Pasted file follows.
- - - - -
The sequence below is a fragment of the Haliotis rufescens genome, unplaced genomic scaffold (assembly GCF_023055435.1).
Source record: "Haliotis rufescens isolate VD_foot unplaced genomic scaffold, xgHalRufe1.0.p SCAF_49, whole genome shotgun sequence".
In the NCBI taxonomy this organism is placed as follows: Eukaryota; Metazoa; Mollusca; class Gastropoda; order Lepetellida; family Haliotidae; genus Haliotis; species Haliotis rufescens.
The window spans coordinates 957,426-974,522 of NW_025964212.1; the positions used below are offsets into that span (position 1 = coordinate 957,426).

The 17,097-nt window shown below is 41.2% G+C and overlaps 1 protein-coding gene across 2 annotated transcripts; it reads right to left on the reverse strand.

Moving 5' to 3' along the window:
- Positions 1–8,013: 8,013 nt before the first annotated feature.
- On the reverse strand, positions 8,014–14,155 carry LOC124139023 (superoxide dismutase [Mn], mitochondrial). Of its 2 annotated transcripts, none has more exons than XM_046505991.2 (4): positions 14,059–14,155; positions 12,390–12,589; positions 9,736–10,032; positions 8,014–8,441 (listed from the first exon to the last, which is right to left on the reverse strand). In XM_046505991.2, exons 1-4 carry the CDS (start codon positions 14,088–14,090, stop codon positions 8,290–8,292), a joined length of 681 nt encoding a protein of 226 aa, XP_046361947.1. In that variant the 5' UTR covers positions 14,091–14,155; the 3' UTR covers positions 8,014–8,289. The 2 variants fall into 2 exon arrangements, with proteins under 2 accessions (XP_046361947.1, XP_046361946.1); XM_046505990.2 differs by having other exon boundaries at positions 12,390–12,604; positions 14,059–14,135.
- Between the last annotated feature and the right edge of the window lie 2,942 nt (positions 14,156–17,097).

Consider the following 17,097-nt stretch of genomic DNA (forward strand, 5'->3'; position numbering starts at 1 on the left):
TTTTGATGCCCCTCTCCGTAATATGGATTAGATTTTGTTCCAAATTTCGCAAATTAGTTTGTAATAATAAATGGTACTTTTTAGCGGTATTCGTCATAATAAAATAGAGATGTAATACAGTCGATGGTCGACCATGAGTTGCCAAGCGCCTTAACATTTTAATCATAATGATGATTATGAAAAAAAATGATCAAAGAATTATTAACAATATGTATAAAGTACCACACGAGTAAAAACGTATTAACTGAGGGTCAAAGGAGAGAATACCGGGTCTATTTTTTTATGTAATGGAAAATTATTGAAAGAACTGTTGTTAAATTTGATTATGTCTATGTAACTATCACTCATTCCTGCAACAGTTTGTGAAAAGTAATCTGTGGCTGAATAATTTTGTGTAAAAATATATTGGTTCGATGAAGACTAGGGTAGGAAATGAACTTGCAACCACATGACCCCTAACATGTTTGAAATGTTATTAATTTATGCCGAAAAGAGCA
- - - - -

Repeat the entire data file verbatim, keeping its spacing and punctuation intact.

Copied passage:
The sequence below is a fragment of the Haliotis rufescens genome, unplaced genomic scaffold (assembly GCF_023055435.1).
Source record: "Haliotis rufescens isolate VD_foot unplaced genomic scaffold, xgHalRufe1.0.p SCAF_49, whole genome shotgun sequence".
In the NCBI taxonomy this organism is placed as follows: Eukaryota; Metazoa; Mollusca; class Gastropoda; order Lepetellida; family Haliotidae; genus Haliotis; species Haliotis rufescens.
The window spans coordinates 957,426-974,522 of NW_025964212.1; the positions used below are offsets into that span (position 1 = coordinate 957,426).

The 17,097-nt window shown below is 41.2% G+C and overlaps 1 protein-coding gene across 2 annotated transcripts; it reads right to left on the reverse strand.

Moving 5' to 3' along the window:
- Positions 1–8,013: 8,013 nt before the first annotated feature.
- On the reverse strand, positions 8,014–14,155 carry LOC124139023 (superoxide dismutase [Mn], mitochondrial). Of its 2 annotated transcripts, none has more exons than XM_046505991.2 (4): positions 14,059–14,155; positions 12,390–12,589; positions 9,736–10,032; positions 8,014–8,441 (listed from the first exon to the last, which is right to left on the reverse strand). In XM_046505991.2, exons 1-4 carry the CDS (start codon positions 14,088–14,090, stop codon positions 8,290–8,292), a joined length of 681 nt encoding a protein of 226 aa, XP_046361947.1. In that variant the 5' UTR covers positions 14,091–14,155; the 3' UTR covers positions 8,014–8,289. The 2 variants fall into 2 exon arrangements, with proteins under 2 accessions (XP_046361947.1, XP_046361946.1); XM_046505990.2 differs by having other exon boundaries at positions 12,390–12,604; positions 14,059–14,135.
- Between the last annotated feature and the right edge of the window lie 2,942 nt (positions 14,156–17,097).

Consider the following 17,097-nt stretch of genomic DNA (forward strand, 5'->3'; position numbering starts at 1 on the left):
TTTTGATGCCCCTCTCCGTAATATGGATTAGATTTTGTTCCAAATTTCGCAAATTAGTTTGTAATAATAAATGGTACTTTTTAGCGGTATTCGTCATAATAAAATAGAGATGTAATACAGTCGATGGTCGACCATGAGTTGCCAAGCGCCTTAACATTTTAATCATAATGATGATTATGAAAAAAAATGATCAAAGAATTATTAACAATATGTATAAAGTACCACACGAGTAAAAACGTATTAACTGAGGGTCAAAGGAGAGAATACCGGGTCTATTTTTTTATGTAATGGAAAATTATTGAAAGAACTGTTGTTAAATTTGATTATGTCTATGTAACTATCACTCATTCCTGCAACAGTTTGTGAAAAGTAATCTGTGGCTGAATAATTTTGTGTAAAAATATATTGGTTCGATGAAGACTAGGGTAGGAAATGAACTTGCAACCACATGACCCCTAACATGTTTGAAATGTTATTAATTTATGCCGAAAAGAGCA